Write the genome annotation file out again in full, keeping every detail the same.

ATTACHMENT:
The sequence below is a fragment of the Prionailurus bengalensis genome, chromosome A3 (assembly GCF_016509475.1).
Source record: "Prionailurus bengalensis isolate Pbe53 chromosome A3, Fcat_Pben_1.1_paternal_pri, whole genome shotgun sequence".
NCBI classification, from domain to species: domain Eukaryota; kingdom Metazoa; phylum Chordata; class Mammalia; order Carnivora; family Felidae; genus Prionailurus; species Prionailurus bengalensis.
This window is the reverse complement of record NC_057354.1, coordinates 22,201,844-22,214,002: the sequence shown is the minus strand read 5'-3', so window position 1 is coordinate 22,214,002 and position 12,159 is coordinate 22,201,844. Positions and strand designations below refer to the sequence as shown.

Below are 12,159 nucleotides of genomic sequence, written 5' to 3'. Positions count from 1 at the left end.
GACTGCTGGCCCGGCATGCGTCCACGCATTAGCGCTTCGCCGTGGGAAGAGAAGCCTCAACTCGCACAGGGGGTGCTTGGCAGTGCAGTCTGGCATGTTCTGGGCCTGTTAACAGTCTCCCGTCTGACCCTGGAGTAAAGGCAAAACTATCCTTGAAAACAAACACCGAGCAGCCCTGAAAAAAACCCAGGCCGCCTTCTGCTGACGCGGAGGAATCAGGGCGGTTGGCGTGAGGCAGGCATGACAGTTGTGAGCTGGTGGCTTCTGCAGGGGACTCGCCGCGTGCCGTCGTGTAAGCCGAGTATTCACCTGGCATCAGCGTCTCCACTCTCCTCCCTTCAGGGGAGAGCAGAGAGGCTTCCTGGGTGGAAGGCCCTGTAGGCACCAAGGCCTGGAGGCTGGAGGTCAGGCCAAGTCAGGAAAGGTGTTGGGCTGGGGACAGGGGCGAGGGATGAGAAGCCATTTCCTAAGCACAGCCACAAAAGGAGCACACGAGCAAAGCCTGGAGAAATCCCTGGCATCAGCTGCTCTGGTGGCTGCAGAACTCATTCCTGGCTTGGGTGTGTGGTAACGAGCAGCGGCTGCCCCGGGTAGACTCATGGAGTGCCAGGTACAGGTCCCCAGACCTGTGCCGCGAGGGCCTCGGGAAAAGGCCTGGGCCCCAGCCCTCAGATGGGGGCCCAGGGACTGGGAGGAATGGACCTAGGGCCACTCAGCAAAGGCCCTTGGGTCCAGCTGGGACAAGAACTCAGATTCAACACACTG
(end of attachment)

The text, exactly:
The sequence below is a fragment of the Prionailurus bengalensis genome, chromosome A3 (assembly GCF_016509475.1).
Source record: "Prionailurus bengalensis isolate Pbe53 chromosome A3, Fcat_Pben_1.1_paternal_pri, whole genome shotgun sequence".
NCBI classification, from domain to species: domain Eukaryota; kingdom Metazoa; phylum Chordata; class Mammalia; order Carnivora; family Felidae; genus Prionailurus; species Prionailurus bengalensis.
This window is the reverse complement of record NC_057354.1, coordinates 22,201,844-22,214,002: the sequence shown is the minus strand read 5'-3', so window position 1 is coordinate 22,214,002 and position 12,159 is coordinate 22,201,844. Positions and strand designations below refer to the sequence as shown.

Below are 12,159 nucleotides of genomic sequence, written 5' to 3'. Positions count from 1 at the left end.
GACTGCTGGCCCGGCATGCGTCCACGCATTAGCGCTTCGCCGTGGGAAGAGAAGCCTCAACTCGCACAGGGGGTGCTTGGCAGTGCAGTCTGGCATGTTCTGGGCCTGTTAACAGTCTCCCGTCTGACCCTGGAGTAAAGGCAAAACTATCCTTGAAAACAAACACCGAGCAGCCCTGAAAAAAACCCAGGCCGCCTTCTGCTGACGCGGAGGAATCAGGGCGGTTGGCGTGAGGCAGGCATGACAGTTGTGAGCTGGTGGCTTCTGCAGGGGACTCGCCGCGTGCCGTCGTGTAAGCCGAGTATTCACCTGGCATCAGCGTCTCCACTCTCCTCCCTTCAGGGGAGAGCAGAGAGGCTTCCTGGGTGGAAGGCCCTGTAGGCACCAAGGCCTGGAGGCTGGAGGTCAGGCCAAGTCAGGAAAGGTGTTGGGCTGGGGACAGGGGCGAGGGATGAGAAGCCATTTCCTAAGCACAGCCACAAAAGGAGCACACGAGCAAAGCCTGGAGAAATCCCTGGCATCAGCTGCTCTGGTGGCTGCAGAACTCATTCCTGGCTTGGGTGTGTGGTAACGAGCAGCGGCTGCCCCGGGTAGACTCATGGAGTGCCAGGTACAGGTCCCCAGACCTGTGCCGCGAGGGCCTCGGGAAAAGGCCTGGGCCCCAGCCCTCAGATGGGGGCCCAGGGACTGGGAGGAATGGACCTAGGGCCACTCAGCAAAGGCCCTTGGGTCCAGCTGGGACAAGAACTCAGATTCAACACACTG